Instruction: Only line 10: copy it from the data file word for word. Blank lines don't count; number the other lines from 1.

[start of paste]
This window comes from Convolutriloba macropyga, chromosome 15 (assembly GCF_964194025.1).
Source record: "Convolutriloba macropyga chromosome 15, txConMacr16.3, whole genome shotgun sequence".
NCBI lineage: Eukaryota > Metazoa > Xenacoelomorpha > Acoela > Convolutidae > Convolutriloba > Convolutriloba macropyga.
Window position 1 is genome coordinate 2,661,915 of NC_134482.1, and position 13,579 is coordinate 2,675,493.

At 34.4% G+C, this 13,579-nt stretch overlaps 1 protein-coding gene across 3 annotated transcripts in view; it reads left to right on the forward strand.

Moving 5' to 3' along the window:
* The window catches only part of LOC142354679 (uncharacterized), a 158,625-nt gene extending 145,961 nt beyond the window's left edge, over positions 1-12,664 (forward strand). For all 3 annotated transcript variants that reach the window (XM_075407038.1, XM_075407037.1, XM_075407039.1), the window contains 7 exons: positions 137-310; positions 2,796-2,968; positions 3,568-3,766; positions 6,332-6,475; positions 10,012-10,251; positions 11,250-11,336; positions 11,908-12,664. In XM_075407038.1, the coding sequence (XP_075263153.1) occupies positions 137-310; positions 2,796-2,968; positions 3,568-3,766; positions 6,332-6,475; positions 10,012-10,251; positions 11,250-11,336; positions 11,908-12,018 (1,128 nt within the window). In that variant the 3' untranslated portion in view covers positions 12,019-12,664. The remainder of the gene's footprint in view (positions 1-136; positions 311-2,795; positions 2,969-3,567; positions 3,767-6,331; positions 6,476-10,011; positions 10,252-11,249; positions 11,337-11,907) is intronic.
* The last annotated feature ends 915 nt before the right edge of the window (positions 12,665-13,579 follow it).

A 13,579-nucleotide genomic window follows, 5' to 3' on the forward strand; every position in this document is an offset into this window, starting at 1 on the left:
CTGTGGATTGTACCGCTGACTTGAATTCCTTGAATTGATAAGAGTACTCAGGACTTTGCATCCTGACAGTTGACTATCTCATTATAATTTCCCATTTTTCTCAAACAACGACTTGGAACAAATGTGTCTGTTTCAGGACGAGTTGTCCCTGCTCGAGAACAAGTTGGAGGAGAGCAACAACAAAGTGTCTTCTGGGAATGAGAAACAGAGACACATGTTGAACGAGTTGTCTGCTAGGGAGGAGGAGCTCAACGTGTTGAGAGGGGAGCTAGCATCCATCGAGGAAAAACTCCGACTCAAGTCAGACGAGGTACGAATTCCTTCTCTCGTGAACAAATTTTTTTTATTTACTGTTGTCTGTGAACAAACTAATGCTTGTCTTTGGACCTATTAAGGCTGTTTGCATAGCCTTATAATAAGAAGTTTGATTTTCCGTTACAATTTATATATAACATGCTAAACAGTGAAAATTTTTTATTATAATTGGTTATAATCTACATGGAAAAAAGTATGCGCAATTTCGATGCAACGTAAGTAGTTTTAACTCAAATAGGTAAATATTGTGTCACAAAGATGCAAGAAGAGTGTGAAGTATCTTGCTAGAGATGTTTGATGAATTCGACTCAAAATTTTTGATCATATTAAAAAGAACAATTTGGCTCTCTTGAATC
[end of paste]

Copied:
CTGTGGATTGTACCGCTGACTTGAATTCCTTGAATTGATAAGAGTACTCAGGACTTTGCATCCTGACAGTTGACTATCTCATTATAATTTCCCATTTTTCTCAAACAACGACTTGGAACAAATGTGTCTGTTTCAGGACGAGTTGTCCCTGCTCGAGAACAAGTTGGAGGAGAGCAACAACAAAGTGTCTTCTGGGAATGAGAAACAGAGACACATGTTGAACGAGTTGTCTGCTAGGGAGGAGGAGCTCAACGTGTTGAGAGGGGAGCTAGCATCCATCGAGGAAAAACTCCGACTCAAGTCAGACGAGGTACGAATTCCTTCTCTCGTGAACAAATTTTTTTTATTTACTGTTGTCTGTGAACAAACTAATGCTTGTCTTTGGACCTATTAAGGCTGTTTGCATAGCCTTATAATAAGAAGTTTGATTTTCCGTTACAATTTATATATAACATGCTAAACAGTGAAAATTTTTTATTATAATTGGTTATAATCTACATGGAAAAAAGTATGCGCAATTTCGATGCAACGTAAGTAGTTTTAACTCAAATAGGTAAATATTGTGTCACAAAGATGCAAGAAGAGTGTGAAGTATCTTGCTAGAGATGTTTGATGAATTCGACTCAAAATTTTTGATCATATTAAAAAGAACAATTTGGCTCTCTTGAATC